The narrow range of legal pharmaceutical drugs used in the treatment of heroin and opiate addiction in the United States offers a glimpse into an ineffective and outdated response to a rapidly growing epidemic. While many think that prescribing drugs to treat opiate addiction is a ridiculous idea, when considering the type of medications available legally it is difficult to disagree.







As pharmaceutical companies continue to operate on a platform founded on harm reduction strategies, the healing aspect of which the entire basis of medicine was founded on, as drugs like methadone and Suboxone (buprenorphine) perpetuate the mental and physical symptoms of opioid addiction, prolonging the inevitable sickness that stems from the detoxification process of their use.


The use of methadone and buprenorphine in drug addiction treatment presents a glaringly, ineffective practice that leaves patients worse off than before. Maintenance and substitution approaches should hardly be classified as having any medicinal value. They take longer to detoxify from a person's system than naturally derived opiates like morphine or oxycodone. They continually fail to offer a light at the end of the tunnel which frequently leads to relapse. Medicine is supposed to have a healing effect.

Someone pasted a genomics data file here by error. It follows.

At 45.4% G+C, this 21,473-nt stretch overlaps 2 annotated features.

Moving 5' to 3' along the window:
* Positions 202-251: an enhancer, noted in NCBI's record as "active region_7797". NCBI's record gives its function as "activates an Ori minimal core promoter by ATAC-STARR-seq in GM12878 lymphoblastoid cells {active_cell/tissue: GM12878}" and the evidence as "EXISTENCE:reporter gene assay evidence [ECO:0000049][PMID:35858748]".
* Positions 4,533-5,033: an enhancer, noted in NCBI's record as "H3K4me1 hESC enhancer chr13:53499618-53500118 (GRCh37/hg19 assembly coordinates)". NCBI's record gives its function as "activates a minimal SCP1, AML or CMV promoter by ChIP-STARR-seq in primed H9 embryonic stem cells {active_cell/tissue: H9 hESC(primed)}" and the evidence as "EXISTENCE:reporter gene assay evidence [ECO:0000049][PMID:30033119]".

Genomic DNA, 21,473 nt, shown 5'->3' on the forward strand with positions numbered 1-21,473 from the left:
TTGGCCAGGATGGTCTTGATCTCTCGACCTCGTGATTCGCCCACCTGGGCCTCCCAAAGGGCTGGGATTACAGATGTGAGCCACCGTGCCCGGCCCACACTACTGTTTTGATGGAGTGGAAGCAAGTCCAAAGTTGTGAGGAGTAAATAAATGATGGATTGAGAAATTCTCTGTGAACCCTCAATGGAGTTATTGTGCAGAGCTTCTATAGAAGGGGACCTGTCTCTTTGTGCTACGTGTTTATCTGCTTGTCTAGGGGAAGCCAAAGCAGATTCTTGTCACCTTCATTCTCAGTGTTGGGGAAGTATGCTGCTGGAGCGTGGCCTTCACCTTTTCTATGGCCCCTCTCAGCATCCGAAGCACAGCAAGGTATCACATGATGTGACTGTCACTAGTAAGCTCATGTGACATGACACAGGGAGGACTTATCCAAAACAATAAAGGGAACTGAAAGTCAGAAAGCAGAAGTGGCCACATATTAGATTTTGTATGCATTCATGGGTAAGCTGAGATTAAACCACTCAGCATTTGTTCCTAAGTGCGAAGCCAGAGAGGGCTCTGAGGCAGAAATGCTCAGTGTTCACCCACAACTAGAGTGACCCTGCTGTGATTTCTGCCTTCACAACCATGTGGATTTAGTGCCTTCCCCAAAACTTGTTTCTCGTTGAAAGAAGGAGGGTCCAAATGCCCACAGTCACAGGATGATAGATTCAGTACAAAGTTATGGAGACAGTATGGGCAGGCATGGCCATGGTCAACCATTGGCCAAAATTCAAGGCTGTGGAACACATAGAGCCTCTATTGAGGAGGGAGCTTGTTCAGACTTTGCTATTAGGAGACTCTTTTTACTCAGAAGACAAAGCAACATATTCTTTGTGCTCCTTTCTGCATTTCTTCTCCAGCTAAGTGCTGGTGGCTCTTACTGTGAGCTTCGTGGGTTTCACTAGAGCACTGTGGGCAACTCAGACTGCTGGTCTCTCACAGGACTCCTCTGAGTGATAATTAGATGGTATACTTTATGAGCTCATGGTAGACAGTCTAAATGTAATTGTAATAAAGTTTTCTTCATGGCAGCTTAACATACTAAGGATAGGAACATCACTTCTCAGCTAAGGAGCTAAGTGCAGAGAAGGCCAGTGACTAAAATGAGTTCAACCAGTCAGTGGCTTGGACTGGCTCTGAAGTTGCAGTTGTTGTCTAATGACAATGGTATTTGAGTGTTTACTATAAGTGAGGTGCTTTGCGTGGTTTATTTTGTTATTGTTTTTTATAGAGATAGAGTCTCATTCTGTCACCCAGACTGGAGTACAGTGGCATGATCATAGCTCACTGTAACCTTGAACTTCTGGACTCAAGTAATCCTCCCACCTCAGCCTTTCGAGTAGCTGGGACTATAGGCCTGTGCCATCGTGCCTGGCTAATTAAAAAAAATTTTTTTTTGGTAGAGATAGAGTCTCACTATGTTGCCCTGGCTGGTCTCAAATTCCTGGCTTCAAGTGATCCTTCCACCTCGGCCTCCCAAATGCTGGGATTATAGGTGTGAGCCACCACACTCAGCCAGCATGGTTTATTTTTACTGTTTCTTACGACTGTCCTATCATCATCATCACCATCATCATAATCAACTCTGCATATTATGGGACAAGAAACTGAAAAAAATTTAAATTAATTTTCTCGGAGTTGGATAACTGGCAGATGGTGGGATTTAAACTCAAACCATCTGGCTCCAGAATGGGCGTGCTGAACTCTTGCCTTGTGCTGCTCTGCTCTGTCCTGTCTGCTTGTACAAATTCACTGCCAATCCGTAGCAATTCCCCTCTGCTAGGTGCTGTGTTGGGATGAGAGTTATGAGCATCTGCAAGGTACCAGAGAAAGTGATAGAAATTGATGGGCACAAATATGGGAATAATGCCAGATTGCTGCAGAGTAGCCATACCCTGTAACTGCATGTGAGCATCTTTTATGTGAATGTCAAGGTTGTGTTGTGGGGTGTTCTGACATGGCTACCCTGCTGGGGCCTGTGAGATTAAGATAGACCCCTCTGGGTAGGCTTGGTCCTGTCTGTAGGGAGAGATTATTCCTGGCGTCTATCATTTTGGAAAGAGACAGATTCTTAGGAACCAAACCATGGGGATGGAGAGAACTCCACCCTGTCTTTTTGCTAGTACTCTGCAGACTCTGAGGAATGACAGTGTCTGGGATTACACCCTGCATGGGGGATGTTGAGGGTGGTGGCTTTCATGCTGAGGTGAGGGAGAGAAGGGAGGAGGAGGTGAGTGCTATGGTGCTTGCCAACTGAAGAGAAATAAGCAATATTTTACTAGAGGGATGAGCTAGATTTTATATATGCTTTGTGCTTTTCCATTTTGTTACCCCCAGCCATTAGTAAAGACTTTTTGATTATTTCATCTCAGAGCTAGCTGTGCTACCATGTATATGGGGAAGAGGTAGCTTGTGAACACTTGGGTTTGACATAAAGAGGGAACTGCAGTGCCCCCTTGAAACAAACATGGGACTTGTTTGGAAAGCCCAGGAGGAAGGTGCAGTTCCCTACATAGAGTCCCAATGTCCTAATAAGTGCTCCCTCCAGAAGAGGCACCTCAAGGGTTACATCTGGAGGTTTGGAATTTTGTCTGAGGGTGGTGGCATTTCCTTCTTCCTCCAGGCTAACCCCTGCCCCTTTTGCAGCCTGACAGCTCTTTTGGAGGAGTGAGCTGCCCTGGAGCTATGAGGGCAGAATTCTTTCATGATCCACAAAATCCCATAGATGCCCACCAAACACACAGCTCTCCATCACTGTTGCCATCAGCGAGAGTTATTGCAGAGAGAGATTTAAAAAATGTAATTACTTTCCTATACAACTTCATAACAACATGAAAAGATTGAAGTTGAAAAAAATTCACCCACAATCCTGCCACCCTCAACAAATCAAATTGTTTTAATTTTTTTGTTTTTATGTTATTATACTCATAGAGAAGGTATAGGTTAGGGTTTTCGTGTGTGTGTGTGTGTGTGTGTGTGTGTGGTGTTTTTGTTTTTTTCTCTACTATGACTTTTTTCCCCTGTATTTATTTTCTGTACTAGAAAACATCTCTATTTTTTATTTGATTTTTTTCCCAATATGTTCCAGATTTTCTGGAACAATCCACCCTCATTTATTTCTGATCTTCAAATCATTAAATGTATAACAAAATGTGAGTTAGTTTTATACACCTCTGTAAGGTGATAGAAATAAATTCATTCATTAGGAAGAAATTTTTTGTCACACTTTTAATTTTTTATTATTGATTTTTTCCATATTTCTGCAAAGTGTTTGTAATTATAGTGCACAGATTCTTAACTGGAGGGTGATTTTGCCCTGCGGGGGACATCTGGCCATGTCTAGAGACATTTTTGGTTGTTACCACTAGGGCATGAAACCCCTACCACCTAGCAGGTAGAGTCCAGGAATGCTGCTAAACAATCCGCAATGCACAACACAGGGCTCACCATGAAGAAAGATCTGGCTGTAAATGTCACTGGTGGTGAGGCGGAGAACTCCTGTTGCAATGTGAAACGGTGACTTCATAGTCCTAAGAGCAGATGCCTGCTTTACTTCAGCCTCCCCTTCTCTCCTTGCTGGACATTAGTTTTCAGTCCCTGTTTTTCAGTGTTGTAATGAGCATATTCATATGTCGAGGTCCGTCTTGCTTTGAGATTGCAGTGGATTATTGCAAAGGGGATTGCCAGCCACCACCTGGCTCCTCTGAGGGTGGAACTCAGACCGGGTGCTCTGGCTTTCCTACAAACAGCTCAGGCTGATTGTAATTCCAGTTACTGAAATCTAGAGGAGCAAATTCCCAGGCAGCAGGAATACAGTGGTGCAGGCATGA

The further pharmaceutical companies stray from naturally occurring chemicals and substances, the more complicated the problem will become. If the purpose of medication is not to heal the recipient then why bother? The chances of a person relapsing when their dose of methadone or Suboxone is missed are extremely high. This is because the withdrawals are so unbearable and with a rapidly growing availability of illegal opiates, this becomes a cycle in that of itself. People use methadone or buprenorphine to substitute their heroin/opiate use for when they cannot afford to sustain it, which is an inevitable confrontation every chronic user of opiates is bound to experience even those with an abundance of wealth.



As the medicine continues to fail as healing or remedying agent, an alternative medicine continues to prevail as the only logical treatment of opiate addiction. The emergence of ibogaine, as the number one treatment for substance abuse disorder in not only heroin and opiate addiction, but to all addictive substances, is becoming a much more viable solution to this growing problem.


Ibogaine can actually heal the patient and not prolong the issue. In one miraculous dose, ibogaine reinvigorates patients by curing addiction in days. Psychologically transforming the patient by raising individual awareness of their past, present, and future so that a new chapter in their lives can be begin. One where the need for a substance to feel normal is not the end game. And as this psychological transformation occurs, the physical effects of ibogaine simultaneously alleviate the withdrawal symptoms that accompany the prolonged use of heroin, opiates, and opioid maintenance medications.


Lastly, a single flood dose of ibogaine converts to noribogaine which also acts as a natural antidepressant and opioid antagonist for up to months in patients which provides a similar effect to naltrexone (Vivitrol). Ibogaine treatment for drug addiction is a solution to the epidemic, whereas methadone and Suboxone are problems perpetuating it.